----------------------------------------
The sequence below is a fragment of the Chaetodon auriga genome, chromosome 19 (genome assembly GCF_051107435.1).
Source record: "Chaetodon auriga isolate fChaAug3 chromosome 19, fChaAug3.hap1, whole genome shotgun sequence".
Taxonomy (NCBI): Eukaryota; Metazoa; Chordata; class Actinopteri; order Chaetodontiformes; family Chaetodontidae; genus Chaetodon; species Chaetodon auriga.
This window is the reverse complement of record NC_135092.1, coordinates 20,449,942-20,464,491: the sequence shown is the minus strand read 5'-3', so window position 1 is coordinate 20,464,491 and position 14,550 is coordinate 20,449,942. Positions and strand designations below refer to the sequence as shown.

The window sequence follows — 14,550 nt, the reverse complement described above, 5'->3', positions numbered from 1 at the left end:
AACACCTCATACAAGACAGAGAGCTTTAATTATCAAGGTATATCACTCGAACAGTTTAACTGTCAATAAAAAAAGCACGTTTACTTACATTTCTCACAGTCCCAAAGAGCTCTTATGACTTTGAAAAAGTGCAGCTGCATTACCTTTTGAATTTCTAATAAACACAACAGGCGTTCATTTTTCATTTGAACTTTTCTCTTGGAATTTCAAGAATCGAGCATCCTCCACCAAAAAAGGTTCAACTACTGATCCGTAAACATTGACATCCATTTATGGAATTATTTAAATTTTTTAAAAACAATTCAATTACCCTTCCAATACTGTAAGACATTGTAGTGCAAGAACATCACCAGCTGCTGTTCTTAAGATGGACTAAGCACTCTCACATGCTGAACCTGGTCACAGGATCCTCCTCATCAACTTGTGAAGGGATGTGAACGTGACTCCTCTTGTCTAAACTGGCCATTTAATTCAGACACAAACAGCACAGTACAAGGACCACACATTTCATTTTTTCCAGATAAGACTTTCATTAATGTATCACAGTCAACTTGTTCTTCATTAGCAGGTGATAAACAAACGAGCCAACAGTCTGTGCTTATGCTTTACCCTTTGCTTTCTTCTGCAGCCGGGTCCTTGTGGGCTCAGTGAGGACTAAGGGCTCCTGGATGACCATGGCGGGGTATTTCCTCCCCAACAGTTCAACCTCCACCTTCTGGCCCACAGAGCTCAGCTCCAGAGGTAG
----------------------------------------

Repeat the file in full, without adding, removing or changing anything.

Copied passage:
The sequence below is a fragment of the Chaetodon auriga genome, chromosome 19 (genome assembly GCF_051107435.1).
Source record: "Chaetodon auriga isolate fChaAug3 chromosome 19, fChaAug3.hap1, whole genome shotgun sequence".
Taxonomy (NCBI): Eukaryota; Metazoa; Chordata; class Actinopteri; order Chaetodontiformes; family Chaetodontidae; genus Chaetodon; species Chaetodon auriga.
This window is the reverse complement of record NC_135092.1, coordinates 20,449,942-20,464,491: the sequence shown is the minus strand read 5'-3', so window position 1 is coordinate 20,464,491 and position 14,550 is coordinate 20,449,942. Positions and strand designations below refer to the sequence as shown.

The window sequence follows — 14,550 nt, the reverse complement described above, 5'->3', positions numbered from 1 at the left end:
AACACCTCATACAAGACAGAGAGCTTTAATTATCAAGGTATATCACTCGAACAGTTTAACTGTCAATAAAAAAAGCACGTTTACTTACATTTCTCACAGTCCCAAAGAGCTCTTATGACTTTGAAAAAGTGCAGCTGCATTACCTTTTGAATTTCTAATAAACACAACAGGCGTTCATTTTTCATTTGAACTTTTCTCTTGGAATTTCAAGAATCGAGCATCCTCCACCAAAAAAGGTTCAACTACTGATCCGTAAACATTGACATCCATTTATGGAATTATTTAAATTTTTTAAAAACAATTCAATTACCCTTCCAATACTGTAAGACATTGTAGTGCAAGAACATCACCAGCTGCTGTTCTTAAGATGGACTAAGCACTCTCACATGCTGAACCTGGTCACAGGATCCTCCTCATCAACTTGTGAAGGGATGTGAACGTGACTCCTCTTGTCTAAACTGGCCATTTAATTCAGACACAAACAGCACAGTACAAGGACCACACATTTCATTTTTTCCAGATAAGACTTTCATTAATGTATCACAGTCAACTTGTTCTTCATTAGCAGGTGATAAACAAACGAGCCAACAGTCTGTGCTTATGCTTTACCCTTTGCTTTCTTCTGCAGCCGGGTCCTTGTGGGCTCAGTGAGGACTAAGGGCTCCTGGATGACCATGGCGGGGTATTTCCTCCCCAACAGTTCAACCTCCACCTTCTGGCCCACAGAGCTCAGCTCCAGAGGTAG